When I get in a car, I always buckle up -- have for a long time. In the early '80s one of my job duties was safety briefings, most of which, back in those days, amounted to nothing more than switching off the lights and switching on a projector.
Every season has its charm. I love the clothes of cold weather -- boots and berets and fuzzy scarves. And I adore those endless evenings of summertime's daylight saving hours, the dusk pierced by fireflies. However, I am always pleased to see the end of deep cold and early darkness. I would be quite content if summer lasted only about a week or two.
To layer or not to layer, that is the question -- with apologies to Shakespeare! Ladies layer everything nowadays. It begins with cosmetics: makeup primer first, moisturizer second, then finally the foundation and maybe a concealer before the color even begins.
Most people who grew up in the South think of homes built during the 1800s as being painted white. The "new" exterior paint colors of the Tennessee Williams home have caused many people to ask me, "Where in the world did they get those colors from?"
The weather this week has been so marvelous that I considered becoming a Pantheist. I imagine it is a solitary sort of worship, no mega-churches, no tithing, just recognizing the divine in nature.
This "60 thing" has been a lot tougher than I thought it would be. Having lost one of my best all-time running buddies at the young age of 26, I made a promise to myself that I would never fret over a birthday.
The leaves are falling. I know this because for the past few days brown crumpled leaves from the giant shade trees lining my driveway here in Jackson stare back at me.
People like to hang out with the famous. You can, for instance, pay someone like Paris Hilton to come to your party, and thereby increase the chances that your guests will come away happy, although being close to Ms. Hilton might not convey any real power.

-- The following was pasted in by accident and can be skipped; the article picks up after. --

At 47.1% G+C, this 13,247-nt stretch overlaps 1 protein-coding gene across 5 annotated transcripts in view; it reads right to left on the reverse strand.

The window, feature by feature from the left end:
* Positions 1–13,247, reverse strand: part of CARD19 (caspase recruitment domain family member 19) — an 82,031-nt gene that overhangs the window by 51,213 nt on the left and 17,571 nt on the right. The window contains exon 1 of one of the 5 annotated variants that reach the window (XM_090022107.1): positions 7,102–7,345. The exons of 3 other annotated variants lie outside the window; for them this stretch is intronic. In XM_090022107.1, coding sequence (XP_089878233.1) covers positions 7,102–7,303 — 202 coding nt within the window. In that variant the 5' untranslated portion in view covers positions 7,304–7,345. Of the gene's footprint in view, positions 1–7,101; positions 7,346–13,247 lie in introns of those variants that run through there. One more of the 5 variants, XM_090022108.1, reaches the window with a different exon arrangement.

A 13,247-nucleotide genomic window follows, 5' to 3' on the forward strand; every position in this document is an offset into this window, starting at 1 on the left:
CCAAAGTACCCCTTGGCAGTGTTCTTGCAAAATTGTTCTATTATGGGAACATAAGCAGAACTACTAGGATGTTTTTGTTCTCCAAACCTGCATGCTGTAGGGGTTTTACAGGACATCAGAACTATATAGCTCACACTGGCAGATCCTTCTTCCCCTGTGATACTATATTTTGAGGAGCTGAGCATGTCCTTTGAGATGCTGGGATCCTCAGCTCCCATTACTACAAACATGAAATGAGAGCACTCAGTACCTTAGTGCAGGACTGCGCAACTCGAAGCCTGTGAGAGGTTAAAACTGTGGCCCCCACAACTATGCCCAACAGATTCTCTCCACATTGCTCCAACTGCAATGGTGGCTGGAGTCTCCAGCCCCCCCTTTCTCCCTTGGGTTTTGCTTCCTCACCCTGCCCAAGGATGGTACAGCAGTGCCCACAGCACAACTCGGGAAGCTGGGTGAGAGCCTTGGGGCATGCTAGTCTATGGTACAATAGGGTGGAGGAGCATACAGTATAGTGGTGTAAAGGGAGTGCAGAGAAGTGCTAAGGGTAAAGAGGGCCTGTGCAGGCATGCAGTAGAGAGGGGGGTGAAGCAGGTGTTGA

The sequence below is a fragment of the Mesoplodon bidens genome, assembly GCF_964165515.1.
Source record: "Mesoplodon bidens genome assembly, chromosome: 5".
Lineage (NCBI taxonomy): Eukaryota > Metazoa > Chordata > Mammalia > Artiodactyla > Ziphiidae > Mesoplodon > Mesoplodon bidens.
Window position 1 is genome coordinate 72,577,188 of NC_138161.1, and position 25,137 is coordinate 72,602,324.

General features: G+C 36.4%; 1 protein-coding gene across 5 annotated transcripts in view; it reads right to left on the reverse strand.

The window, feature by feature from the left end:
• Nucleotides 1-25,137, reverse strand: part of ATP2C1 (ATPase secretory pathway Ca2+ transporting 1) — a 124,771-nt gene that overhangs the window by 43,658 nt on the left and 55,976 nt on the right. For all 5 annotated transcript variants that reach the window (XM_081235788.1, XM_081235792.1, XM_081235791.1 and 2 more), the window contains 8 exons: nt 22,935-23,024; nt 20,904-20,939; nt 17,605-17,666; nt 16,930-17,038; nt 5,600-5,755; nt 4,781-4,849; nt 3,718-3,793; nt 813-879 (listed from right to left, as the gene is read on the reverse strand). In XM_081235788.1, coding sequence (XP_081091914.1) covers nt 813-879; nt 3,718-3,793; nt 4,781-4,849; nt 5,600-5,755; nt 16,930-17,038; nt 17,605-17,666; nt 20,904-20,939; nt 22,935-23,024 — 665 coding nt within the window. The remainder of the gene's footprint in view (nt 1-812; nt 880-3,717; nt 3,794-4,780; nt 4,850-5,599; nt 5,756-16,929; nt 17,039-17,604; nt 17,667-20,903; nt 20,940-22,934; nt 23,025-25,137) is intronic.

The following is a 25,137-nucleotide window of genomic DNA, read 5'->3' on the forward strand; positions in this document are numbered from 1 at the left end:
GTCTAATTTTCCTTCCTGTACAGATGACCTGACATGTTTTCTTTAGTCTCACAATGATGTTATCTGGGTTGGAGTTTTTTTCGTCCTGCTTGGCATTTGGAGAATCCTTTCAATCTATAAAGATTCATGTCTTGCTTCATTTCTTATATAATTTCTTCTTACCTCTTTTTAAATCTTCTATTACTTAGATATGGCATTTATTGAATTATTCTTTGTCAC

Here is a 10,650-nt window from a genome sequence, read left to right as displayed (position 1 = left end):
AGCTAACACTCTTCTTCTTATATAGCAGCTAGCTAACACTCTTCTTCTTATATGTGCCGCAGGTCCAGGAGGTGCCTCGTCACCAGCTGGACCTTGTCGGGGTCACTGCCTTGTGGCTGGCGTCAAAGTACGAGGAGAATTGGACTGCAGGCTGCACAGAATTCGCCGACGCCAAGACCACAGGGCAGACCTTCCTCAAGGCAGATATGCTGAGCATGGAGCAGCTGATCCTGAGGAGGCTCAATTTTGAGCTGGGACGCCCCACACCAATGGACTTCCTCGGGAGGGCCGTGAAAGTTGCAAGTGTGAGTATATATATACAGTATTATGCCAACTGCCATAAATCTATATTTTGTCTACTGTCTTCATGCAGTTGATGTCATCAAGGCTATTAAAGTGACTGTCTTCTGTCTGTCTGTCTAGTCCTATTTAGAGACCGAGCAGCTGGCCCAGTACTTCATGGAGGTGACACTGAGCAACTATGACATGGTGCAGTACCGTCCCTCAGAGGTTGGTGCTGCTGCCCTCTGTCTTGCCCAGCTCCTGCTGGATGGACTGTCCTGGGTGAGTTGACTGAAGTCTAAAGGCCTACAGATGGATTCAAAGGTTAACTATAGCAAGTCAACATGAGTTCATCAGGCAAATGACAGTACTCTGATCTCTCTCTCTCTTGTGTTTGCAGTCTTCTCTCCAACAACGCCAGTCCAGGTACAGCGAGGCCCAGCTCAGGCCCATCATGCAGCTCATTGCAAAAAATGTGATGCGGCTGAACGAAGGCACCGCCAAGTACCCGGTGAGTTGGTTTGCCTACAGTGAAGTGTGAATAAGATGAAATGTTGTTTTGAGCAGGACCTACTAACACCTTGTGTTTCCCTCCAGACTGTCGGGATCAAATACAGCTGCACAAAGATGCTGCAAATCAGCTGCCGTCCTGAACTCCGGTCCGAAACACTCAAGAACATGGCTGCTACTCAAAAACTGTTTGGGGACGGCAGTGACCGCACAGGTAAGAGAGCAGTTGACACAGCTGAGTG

The world is spinning at such a rapid pace these days. How are we ever supposed to keep up? The daily paper is not enough. We must check the Internet, social networking, anything we can glean from grocery store check-out rags, and, of course, our hairdresser.
Temperatures cooled down, so after chores Sam and I went fishing in the Prairie pond. I don't think we had been fishing since spring.
That's right, ladies. If you take your cue from the runways of New York fashion week, then on your mark, get set, go -- with the hottest trend in hair color.
One of my four cousins, Laurence Mellen, of Cleveland, Miss., called me recently with an enticing invitation. His brother, Arthur, who lives in Virginia, would be here a few days. They proposed the three of us go on a search in Clay County for our grandparents' house.
We live in a world of too much, but can one ever have too much beauty knowledge? Tips, tricks and tidbits that might be trivial to some could be the difference in the life and death of bangs gone wrong or cheek color that leaves you less than blushing.
In an early scene of "Sweet Bird of Youth," Chance Wayne tells The Princess Kosmonopolas that he always keeps a spare name in his pocket. "Don't you?" he asks her.
Intermittently, teasingly, autumn approaches. The nights have been cooler for several weeks. Even the days bring a frisson of winter. After a harsh, hot summer it feels good.
True story: Once when I suggested an au current chin-length crop to a certain lady, she paused, shook her head from left to right and said, "It's sounding like a bob, and I have one of those at home." Turns out she was right. Bob was her husband. Apparently, one was enough!
The Columbus Fair begins this Tuesday and I have been asked when was the first fair in Columbus? Carolyn Burns has researched the origins of the fair in Lowndes County and has found some interesting history.
Columbus has a problem -- ninjas.
I love weddings -- and almost anything about them. Television shows about bridal gowns or elaborate cakes, or most especially about brides behaving badly, mesmerize me. I never tire of the angst of brides deciding between the $10,000 designer dress or the nicer one for $20,000.